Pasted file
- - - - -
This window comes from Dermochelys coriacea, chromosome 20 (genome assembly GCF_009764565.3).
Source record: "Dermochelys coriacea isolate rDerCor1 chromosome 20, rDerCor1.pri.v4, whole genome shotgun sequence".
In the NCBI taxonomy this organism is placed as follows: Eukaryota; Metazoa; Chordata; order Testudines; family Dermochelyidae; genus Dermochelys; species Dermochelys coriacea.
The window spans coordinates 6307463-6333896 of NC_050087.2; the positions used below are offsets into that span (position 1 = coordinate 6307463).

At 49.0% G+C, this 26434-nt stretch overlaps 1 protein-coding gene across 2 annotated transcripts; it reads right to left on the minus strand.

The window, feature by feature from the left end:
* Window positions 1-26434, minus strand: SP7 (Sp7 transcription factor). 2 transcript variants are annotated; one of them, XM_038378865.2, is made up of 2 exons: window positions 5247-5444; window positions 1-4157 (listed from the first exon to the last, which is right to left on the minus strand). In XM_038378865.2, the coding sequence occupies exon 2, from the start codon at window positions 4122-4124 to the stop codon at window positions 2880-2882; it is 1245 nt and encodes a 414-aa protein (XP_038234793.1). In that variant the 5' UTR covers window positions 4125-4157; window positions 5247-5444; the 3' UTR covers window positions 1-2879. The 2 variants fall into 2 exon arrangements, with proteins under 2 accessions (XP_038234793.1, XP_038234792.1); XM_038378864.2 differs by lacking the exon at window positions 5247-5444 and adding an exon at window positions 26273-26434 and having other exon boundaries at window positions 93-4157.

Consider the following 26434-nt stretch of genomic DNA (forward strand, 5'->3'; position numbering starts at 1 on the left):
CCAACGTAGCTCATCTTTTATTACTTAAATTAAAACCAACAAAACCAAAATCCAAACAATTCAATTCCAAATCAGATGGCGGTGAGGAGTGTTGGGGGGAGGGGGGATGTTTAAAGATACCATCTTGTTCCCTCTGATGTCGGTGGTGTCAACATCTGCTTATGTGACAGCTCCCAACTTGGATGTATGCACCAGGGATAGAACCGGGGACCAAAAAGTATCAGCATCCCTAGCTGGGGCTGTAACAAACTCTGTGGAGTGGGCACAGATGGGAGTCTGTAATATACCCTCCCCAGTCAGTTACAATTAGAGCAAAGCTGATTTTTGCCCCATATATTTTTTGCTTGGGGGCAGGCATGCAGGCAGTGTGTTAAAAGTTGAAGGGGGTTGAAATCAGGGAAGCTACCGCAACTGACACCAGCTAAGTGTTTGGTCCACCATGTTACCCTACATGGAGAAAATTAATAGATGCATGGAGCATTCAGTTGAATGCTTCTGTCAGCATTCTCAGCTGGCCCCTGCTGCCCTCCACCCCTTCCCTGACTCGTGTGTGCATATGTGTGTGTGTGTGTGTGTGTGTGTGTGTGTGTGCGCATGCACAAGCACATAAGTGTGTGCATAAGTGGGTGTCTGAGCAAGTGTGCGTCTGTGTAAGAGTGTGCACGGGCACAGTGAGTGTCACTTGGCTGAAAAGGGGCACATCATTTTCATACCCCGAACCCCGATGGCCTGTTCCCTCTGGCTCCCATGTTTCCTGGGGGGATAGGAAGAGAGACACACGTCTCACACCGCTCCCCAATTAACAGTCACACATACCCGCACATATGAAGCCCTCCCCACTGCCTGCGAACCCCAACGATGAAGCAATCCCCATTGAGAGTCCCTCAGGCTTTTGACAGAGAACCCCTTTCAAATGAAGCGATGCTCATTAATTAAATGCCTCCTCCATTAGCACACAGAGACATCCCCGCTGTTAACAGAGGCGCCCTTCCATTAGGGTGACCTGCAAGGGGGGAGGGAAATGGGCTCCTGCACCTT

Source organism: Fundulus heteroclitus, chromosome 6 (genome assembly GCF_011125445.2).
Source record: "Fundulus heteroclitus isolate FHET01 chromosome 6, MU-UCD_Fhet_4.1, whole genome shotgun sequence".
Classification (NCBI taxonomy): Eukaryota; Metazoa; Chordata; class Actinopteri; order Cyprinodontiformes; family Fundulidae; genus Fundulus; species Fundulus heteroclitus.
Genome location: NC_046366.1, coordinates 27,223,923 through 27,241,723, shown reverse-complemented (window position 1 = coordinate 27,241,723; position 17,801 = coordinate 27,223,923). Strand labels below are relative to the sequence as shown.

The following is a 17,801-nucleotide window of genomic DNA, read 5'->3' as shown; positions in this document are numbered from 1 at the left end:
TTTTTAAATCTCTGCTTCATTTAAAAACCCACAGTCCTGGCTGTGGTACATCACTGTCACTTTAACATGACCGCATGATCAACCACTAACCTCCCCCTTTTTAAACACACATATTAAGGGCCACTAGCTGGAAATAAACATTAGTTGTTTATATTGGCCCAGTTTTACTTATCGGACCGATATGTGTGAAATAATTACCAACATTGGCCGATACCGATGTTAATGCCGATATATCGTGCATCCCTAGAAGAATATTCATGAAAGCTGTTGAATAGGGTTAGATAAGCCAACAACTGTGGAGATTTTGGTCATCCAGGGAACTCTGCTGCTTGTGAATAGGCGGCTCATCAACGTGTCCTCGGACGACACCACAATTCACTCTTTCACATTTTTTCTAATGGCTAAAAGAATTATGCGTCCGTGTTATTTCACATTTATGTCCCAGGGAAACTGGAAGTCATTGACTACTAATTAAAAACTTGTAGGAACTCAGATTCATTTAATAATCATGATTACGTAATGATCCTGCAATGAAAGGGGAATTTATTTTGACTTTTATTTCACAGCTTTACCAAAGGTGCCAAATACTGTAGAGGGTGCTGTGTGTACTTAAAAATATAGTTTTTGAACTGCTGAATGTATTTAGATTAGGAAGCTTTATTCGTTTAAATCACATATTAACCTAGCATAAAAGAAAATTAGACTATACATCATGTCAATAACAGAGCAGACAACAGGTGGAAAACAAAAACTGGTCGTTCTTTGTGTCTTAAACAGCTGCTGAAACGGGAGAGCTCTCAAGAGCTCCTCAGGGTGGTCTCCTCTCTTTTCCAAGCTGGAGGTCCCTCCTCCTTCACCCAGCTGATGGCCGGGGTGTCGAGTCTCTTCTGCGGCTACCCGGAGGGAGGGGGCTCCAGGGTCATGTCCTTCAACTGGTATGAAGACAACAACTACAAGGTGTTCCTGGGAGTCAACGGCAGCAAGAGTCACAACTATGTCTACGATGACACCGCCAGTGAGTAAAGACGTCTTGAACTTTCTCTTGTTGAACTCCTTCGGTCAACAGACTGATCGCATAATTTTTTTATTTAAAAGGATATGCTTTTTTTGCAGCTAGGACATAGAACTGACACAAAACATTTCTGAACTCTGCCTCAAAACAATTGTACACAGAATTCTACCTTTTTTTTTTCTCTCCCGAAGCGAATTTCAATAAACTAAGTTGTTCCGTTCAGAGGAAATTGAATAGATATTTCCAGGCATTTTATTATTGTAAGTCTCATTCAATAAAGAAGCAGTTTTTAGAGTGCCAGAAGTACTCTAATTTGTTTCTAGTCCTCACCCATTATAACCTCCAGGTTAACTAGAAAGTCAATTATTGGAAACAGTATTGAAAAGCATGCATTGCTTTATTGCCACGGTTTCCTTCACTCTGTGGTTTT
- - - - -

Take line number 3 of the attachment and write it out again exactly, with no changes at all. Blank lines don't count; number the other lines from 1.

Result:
In the NCBI taxonomy this organism is placed as follows: Eukaryota; Metazoa; Chordata; order Testudines; family Dermochelyidae; genus Dermochelys; species Dermochelys coriacea.